Saks rallies 6% on same-store sales growth
Is there more than meets the eye to Saks' recent success?
Saks (SKS) is riding high on its comparable store sales increase of 4.7%. That figure inspired a rally that moved shares more than 6% Tuesday. Is this a sign of things to come for the upscale retailer?
It could be -- but there are a few points worth noting. For starters, Saks decided to follow in the footsteps of its competitors and will no longer report monthly same-store sales results. Saks also announced that gross margins fell to 37.2% in the second quarter from 38% a year earlier. Saks blames the decline on "incremental second quarter markdowns in certain merchandise categories needed to move through the company's normal clearance cycle."
The retail industry is cyclical, so it is not too surprising to see that investors seemed more interested in the sales increase. That said, it is important to note that Saks' increase is much lower than it was a year earlier. Saks grew sales by 15.5% in the second quarter of 2011 and 12.7% during the first six months of 2011. In 2012, sales rose by only 4.7% for both the quarter and the first six months.
This decline could be blamed on a variety of issues (stiff competition, economic turmoil, etc.), but the cause is not as important as the outcome. For the time being, Saks' growth appears to be slowing.
Year-to-date, Saks' shares have practically redefined what it means to be a roller coaster stock, dropping 10% in the first week of January. In the following weeks, Saks gained 30%. Its growth was short-lived, however, as the stock struggled to maintain its year-to-date high of $11.89, which was achieved on Feb. 28.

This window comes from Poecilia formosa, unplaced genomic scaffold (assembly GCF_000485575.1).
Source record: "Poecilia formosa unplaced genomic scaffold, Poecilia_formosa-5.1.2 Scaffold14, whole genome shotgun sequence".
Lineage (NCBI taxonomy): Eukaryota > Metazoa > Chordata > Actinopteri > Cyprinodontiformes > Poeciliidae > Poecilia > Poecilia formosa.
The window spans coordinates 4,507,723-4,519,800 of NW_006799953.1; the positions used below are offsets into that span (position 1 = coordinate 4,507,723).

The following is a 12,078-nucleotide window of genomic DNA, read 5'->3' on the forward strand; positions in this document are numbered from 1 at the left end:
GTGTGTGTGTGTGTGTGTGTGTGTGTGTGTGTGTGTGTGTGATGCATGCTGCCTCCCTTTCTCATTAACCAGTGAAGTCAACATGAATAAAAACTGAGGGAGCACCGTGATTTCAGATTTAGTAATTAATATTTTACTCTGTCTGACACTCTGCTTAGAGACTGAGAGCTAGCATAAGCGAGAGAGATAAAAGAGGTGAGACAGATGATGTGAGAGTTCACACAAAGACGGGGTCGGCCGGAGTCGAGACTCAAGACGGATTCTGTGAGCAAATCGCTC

Aside from a brief spike in May, Saks spent most of the spring season fighting a downward trend that took another 10% off the stock. As it stands, Saks is still trading higher than it was when the year began. However, the retailer may not be able to sustain its share price if its sales growth continues to decline.
Investors should keep a close eye on Saks in the coming months, especially during the holiday shopping season.
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Before you get all "giddy" over the same store sales being up by 4.7% you have to understand what caused this. Was it because Saks sold more merchandise or was it because they raised their retail prices which then gives the illusion that things are improving. My bet...is that they raised prices and it was probably by double digits so for their comp store sales to by up 4.7% actually is a negative trend. Once again, the media "spin doctors" want to portray to the public that things are great but the truth of the matter is they are not.
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Serious issues like drought and the deterioration of the developed world spell opportunity for this industry leader.
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